1917 Cleveland A-2 Lightweight – 2½ HP two stroke with a 2 speed transmission. Top speed of 35-40mph. Duane rode this bike in one of the first Cannonball Runs and it won the oldest bike award at the 6th annual Barber Vintage Festival.

1921 Royal Enfield with the upgraded Vickers V-twin engine – all original except the tires, chain, and a small hose to feed the acetylene lamp.

1926 Indian Big Chief – Side valve V twin with 74 c.i. Top speed of 75mph. Duane bought this at an auction at Daytona. He did not intend to buy it, however everyone knows the correct number of motorcycles is one more than you currently have.

1937 Flying Scott Squirrel – “thermosiphon” water cooled two stroke twin. Capable of 70mph with a three speed.

1937 Zundapp confiscated by the Americans from the Nazi’s during WWII. Duane had been watching it for 20 years before he purchased it from another collector.

1954 Honda Dream Type 4E – The Dream (Type D) was the first four stroke motorcycle by Honda. The Type 4E was their first attempt to add multiple valves. The Type 4E adds a second exhaust valve. Duane loaned this bike to the Barber Museum so they could finish their 3E they now have on display (one exhaust valve).

Yamaha XS 650 – 1970 Green, 1971 Gold and 1972 Red. A matched set in perfect condition.

1970 Dick Mann Replica Honda 750 – Dick Mann came out of retirement to win the Daytona 200 in 1970. No one knows where his original race bike is at. This replica looks spot on.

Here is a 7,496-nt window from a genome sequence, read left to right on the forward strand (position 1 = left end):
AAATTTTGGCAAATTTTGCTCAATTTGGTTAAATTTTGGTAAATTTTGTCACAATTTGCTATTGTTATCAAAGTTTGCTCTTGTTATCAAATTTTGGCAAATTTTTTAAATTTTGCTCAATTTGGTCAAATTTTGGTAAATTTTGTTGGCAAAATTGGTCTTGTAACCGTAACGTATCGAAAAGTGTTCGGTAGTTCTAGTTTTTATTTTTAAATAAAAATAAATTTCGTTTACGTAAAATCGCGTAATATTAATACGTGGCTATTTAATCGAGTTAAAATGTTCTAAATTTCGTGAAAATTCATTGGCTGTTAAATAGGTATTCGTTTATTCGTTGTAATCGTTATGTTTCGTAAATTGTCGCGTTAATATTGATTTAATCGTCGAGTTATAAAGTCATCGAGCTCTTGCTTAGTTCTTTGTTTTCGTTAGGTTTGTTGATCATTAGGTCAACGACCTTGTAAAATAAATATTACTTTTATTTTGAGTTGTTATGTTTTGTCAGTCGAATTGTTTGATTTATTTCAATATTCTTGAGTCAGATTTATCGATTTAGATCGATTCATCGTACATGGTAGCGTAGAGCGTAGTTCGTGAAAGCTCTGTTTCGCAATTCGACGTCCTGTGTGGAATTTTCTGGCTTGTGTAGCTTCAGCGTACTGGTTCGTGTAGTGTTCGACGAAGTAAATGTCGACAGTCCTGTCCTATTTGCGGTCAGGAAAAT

1970 Kawasaki H1 – Blue. The original hooligan bike of the 70’s. I have owned four H2’s and have always wanted an H1.

1975 Honda Gold Wing – first year, in blue. It looks remarkably small and agile compared to the many 2018 models Duane has on display in front of his dealership. It should – it weighs 200 pounds less.

1996 Ducati 955SP – It looks like a first generation 916 which is considered the most beautiful bike ever made. However this bike was built for one purpose – to win championships in the hands of riders such as Carl Fogarty and Troy Bayliss. It is #2 of 50 built that year and was previously owned by Jim Cook.

The last two entries are out of sequence with respect to the year of production.
1979 Honda CBX – I graduated from high school when this bike came out. I always wanted one. He has several. I think it still looks better than the latest incarnation from BMW.

1982 Honda Big Red powered by a CBX motor – Duane and his crew stretched the original ATC110 frame over a foot to fit a CBX motor from a bike he bought back with only 500 miles on the clock. His crew named it the “Booger Bear”. He ran it in dirt drags, sand drags and tractor pulls. He was crazy enough to run it down the 1/8th mile. He ran 7.03s at 113mph – on the original all terrain tires rated for 35mph! What could have gone wrong? It is now on display where it belongs with the man with the audacity to build it, ride it and display it.

Stop by the shop some time, but don’t be in a hurry. There is a lot to take in.

Duane with one of his many classics.